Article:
Episode Title: “Watchdogs”
Starring: Clark Gregg, Ming-Na Wen, Brett Dalton, Chloe Bennet, Iain De Caestecker, Elizabeth Henstridge, Nick Blood, Adrianne Palicki, Henry Simmons,
Directed by: Jesse Bochco
Network: ABC
You could almost consider this week’s episode of Agents of S.H.I.E.L.D. a Mack solo episode…almost. A good deal of the plot focused on him coping with what happened with Bobbi and Hunter last week. Mack has always been on the gloomy side but he’s positively Debbie Downer this week.

He returns to his childhood home, now owned by his younger brother, Reuben. Reuben is saddled with his own problems including being out of work and behind on his mortgage. The two brothers try to bond over the assembly of a custom motorcycle but duty interferes, causing even more friction between the pair. A group of anti-inhuman militants known as The Watchdogs attacks an ATCU facility, destroying it with a Howard Stark designed bomb which causes it to implode.watchdogs

Coulson discovers that the man leading The Watchdogs is former S.H.I.E.L.D. agent Felix Blake. The group is tracked to a location near Mack and he goes to investigate. Reuben follows behind and they get caught in a shootout along with Daisy and Fitz and several Watchdog members, who track the brothers back to their home. It is later revealed that Gideon Malick is pulling the strings of the Watchdogs.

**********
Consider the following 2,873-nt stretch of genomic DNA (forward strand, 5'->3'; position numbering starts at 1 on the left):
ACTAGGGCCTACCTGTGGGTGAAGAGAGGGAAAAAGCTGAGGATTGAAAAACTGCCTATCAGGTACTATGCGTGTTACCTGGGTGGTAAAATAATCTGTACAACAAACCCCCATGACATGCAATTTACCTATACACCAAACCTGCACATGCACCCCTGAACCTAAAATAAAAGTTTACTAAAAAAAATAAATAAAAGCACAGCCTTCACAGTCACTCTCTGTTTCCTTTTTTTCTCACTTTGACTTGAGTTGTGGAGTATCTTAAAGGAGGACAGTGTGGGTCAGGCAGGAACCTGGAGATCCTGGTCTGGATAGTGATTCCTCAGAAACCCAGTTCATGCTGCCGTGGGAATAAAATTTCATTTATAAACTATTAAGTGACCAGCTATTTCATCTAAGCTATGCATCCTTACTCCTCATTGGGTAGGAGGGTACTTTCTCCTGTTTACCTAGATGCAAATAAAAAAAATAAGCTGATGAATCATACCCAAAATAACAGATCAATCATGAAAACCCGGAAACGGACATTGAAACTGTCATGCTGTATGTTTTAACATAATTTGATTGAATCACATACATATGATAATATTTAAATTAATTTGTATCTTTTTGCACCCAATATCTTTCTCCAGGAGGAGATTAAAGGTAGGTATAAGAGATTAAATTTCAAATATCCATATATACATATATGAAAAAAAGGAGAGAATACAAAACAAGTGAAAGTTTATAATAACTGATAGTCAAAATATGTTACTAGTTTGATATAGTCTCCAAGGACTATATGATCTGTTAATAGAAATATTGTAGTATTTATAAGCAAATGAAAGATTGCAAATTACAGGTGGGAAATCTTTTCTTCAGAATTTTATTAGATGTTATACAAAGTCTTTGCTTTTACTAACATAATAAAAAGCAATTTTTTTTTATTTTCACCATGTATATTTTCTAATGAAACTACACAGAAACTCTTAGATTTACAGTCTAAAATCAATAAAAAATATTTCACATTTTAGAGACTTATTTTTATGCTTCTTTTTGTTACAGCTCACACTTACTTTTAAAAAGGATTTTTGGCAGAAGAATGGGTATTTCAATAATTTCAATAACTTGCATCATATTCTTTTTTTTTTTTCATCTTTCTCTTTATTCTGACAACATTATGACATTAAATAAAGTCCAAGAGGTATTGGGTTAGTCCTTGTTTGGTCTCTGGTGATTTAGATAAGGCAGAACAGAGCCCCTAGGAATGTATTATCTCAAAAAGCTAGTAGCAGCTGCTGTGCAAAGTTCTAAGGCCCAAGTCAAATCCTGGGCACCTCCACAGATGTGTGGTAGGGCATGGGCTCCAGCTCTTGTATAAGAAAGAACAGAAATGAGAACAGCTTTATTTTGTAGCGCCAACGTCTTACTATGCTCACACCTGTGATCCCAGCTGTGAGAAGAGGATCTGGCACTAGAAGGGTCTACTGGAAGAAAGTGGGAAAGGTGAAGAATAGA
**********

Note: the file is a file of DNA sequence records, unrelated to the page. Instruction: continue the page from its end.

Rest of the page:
This was a mediocre episode. The writers keep trying to play up the anti-Inhuman sentiment but I am not convinced that it is the proper direction. It’s clear that since the series cannot utilize true Marvel Comics mutants that the Inhumans are acting as stand-ins. The trouble is that we have seen this storyline for years in Marvel Comics and the X-Men films. This is a direct result of taking the uniqueness out of Inhumans with the widespread exposure to the Terrigen mist. The Mack plot also left me cold. I am all for character development and we did learn a lot about Mack’s background, but the brooding melodrama and familial angst was just too much.

It wasn’t all bad. Lincoln gets a chance to go on a mission with Coulson so his boss can better evaluate his suitability as an agent. They have some very good scenes as Lincoln is brow-beaten by Coulson and called out on his attitude towards the team. There was also an interesting and intense argument between Mack and Daisy about how they should try to get info from the Watchdogs. Mack argues for a more peaceful, diplomatic approach while Daisy is prepared to go in with guns blazing…or quakes quaking as the case may be. One might say that this aggressive stance contrasts what we know about Daisy’s personality but she has shown herself to be extremely protective of her fellow Inhumans so it is not much of a stretch.

We didn’t see much of May or Simmons this week other than a short scene where Simmons is practicing at a gun range, determined to be able to learn to defend herself since she has no powers or fighting skills. And May is firm in her resolve that her ex-husband Andrew, the Inhuman known as Lash, must be killed.

I look at this as one of those breather episodes, particularly after last week’s emotional events with Bobbi and Hunter. It introduced the Watchdogs as muscle for Hydra but the family drama involving Mack and his brother didn’t strike a cord.



Our Score

By Timothy Janson

Tim Janson has been an entertainment writer for 20 years whose credits include: Fangoria, City Slab, Newsarama, Collider, The Horror Review, Mania Entertainment, and several others. He is an avid collector of books and swords.

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